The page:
44. Serum Insulin-like Growth Factor (IGF)-I and IGF Binding Protein-3 in Relation to Terminal Duct Lobular Unit Involution of the Normal Breast in Caucasian and African American Women: The Susan G. Komen Tissue Bank

Oh, H. et al. 2018

Scientists have long studied how proteins affect activity in cells, some of which may lead to the formation of breast cancer. As they seek to determine what causes the racial disparities of breast cancer in Caucasian and African American women, they are looking at these cellular-level activities to see how they are similar or different in these populations.


For this study, researchers focused on “terminal duct lobular units,” which are structures within the breast that produce milk during lactation and also are the primary source of cancer precursors and cancer. The “involution” is the regression of milk-producing structures in the breast. Women with less TDLU involution are more likely to develop breast cancer.

A protein called “insulin-like growth factor” signals changes in mammary tissue and has been associated with decreased TDLU.  Scientists looked at this effect on TDLU in both Caucasian and African American women.

The researchers used normal breast tissue from 715 Caucasian and 283 African American women who donated samples to the Komen Tissue Bank. Previous work looking at these effects used tissue from women with benign breast disease.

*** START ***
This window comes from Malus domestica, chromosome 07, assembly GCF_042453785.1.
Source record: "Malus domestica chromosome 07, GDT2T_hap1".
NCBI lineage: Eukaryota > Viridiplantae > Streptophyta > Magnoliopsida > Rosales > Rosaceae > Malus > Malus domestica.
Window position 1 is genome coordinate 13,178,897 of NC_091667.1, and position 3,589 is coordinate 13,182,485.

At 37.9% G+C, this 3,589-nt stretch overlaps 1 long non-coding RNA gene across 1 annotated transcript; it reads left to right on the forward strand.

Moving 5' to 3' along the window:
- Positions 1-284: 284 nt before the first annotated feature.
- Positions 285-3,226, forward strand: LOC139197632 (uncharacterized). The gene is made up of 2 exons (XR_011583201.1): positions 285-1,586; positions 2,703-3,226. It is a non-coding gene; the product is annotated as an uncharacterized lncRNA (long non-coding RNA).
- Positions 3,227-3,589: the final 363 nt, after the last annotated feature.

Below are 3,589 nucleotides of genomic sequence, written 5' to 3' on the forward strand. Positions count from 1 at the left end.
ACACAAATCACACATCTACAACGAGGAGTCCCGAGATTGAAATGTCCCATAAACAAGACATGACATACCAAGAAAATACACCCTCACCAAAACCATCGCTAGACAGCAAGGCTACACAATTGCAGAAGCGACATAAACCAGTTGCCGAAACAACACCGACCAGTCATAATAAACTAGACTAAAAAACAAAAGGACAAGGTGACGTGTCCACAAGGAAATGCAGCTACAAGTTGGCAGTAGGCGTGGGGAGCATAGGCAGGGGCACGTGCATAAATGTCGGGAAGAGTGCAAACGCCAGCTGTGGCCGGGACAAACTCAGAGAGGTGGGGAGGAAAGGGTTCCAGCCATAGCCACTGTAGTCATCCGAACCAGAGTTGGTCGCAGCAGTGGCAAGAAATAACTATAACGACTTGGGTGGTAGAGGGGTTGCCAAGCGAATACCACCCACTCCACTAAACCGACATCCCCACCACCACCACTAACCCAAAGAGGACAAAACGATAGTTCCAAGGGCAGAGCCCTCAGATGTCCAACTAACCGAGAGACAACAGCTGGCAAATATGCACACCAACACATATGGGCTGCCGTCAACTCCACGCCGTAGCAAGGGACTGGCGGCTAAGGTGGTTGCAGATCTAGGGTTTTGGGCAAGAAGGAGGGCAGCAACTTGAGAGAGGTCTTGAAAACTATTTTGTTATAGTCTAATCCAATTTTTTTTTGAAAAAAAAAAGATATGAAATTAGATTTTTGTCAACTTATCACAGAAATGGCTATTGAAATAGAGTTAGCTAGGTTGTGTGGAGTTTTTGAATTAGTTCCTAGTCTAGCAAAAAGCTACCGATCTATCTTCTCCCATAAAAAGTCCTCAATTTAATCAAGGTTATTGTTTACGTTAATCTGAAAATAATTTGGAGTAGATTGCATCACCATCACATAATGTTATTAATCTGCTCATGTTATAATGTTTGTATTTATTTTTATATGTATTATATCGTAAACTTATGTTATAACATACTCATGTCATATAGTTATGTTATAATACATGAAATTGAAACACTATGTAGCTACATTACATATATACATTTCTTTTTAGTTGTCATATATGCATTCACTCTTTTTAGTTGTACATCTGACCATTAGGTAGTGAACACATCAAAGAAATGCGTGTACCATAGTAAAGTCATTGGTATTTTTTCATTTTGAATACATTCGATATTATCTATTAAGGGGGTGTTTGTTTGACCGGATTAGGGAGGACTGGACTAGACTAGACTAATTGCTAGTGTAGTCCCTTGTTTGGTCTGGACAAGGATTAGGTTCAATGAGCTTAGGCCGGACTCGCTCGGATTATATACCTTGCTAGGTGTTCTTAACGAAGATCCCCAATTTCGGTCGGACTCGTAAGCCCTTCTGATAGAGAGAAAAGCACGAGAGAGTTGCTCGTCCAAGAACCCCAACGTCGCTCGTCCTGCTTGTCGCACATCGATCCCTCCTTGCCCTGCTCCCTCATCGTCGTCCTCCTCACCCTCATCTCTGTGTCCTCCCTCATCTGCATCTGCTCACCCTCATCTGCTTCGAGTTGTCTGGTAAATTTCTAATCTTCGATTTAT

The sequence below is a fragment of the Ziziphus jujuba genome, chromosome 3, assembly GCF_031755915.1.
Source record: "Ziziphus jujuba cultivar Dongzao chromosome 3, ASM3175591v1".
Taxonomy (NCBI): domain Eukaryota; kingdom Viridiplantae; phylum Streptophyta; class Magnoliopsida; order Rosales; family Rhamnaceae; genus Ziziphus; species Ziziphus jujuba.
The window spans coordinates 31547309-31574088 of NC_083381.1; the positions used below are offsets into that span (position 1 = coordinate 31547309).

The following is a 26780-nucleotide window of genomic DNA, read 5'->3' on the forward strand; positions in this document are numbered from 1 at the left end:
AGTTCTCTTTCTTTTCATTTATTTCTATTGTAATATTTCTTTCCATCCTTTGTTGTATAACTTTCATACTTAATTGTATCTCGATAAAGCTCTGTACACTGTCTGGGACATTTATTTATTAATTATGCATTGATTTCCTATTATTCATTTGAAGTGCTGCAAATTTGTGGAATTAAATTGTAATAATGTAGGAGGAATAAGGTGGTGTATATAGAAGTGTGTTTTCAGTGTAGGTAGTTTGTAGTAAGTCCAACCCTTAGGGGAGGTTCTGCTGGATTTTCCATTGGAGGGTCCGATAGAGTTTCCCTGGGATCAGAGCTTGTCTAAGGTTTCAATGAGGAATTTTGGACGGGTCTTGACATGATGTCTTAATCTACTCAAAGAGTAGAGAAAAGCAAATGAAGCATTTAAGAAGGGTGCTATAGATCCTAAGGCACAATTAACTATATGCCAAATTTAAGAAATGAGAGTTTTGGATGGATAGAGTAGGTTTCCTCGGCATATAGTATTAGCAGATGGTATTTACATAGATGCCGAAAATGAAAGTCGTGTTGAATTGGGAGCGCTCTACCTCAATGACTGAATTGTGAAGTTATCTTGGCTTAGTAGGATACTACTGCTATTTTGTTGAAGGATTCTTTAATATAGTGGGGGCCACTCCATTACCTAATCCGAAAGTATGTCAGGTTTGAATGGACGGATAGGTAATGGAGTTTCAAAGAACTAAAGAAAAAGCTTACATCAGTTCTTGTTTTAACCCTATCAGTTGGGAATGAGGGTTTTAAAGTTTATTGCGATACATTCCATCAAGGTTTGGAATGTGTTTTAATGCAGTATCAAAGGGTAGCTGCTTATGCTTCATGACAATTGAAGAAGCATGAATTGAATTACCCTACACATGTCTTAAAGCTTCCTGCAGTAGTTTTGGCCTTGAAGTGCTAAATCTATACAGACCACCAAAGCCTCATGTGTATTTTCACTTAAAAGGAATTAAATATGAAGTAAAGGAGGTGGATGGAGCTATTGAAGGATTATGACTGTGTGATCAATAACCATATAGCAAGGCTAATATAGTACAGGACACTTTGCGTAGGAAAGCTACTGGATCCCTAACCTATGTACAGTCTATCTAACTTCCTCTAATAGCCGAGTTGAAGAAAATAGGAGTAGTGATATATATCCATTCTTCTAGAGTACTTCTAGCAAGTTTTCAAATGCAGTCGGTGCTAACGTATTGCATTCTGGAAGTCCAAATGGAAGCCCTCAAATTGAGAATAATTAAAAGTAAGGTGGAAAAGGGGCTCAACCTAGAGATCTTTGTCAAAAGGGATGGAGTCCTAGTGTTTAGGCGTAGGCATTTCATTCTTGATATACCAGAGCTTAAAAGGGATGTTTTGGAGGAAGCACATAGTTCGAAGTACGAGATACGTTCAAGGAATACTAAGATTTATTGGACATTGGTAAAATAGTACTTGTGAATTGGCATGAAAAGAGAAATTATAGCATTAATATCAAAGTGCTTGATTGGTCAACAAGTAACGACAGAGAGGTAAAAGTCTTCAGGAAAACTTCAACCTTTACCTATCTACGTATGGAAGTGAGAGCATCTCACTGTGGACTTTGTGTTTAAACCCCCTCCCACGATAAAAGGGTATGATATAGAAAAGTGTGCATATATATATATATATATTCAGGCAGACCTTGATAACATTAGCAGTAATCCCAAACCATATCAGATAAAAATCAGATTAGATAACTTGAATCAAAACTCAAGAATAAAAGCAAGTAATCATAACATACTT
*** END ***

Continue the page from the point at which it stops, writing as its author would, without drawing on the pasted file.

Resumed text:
Researchers noted some slight differences in types of insulin growth factors between the two groups. For example, they observed higher levels of IGF-I and lower levels of IGFBP-3 in African America versus Caucasian women. They also saw association between IGF-I and TDLU involution in Caucasian women but not African American women.

This data suggests that these insulin growth factors do influence the involution process in the normal breast, before the development of precancerous or cancerous cells.

Why this study is important:

This study is the first to examine the relationships of these insulin growth factors with

TDLU involution in normal breast tissue from Caucasian and AA women. Previous studies have evaluated the relationships among Caucasian women with benign breast disease.

The findings also support the idea of further evaluation of normal tissue in identifying ways cancer develops.